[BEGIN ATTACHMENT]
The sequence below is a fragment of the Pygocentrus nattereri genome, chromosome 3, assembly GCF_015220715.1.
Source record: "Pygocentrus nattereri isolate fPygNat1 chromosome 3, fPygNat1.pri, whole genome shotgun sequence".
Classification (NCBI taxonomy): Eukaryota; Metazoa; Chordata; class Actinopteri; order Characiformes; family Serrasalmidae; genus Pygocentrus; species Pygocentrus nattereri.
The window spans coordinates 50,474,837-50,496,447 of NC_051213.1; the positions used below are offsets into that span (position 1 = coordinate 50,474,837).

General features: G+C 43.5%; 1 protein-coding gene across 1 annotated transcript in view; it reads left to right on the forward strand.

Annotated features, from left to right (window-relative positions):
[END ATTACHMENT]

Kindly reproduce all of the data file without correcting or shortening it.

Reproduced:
The sequence below is a fragment of the Pygocentrus nattereri genome, chromosome 3, assembly GCF_015220715.1.
Source record: "Pygocentrus nattereri isolate fPygNat1 chromosome 3, fPygNat1.pri, whole genome shotgun sequence".
Classification (NCBI taxonomy): Eukaryota; Metazoa; Chordata; class Actinopteri; order Characiformes; family Serrasalmidae; genus Pygocentrus; species Pygocentrus nattereri.
The window spans coordinates 50,474,837-50,496,447 of NC_051213.1; the positions used below are offsets into that span (position 1 = coordinate 50,474,837).

General features: G+C 43.5%; 1 protein-coding gene across 1 annotated transcript in view; it reads left to right on the forward strand.

Annotated features, from left to right (window-relative positions):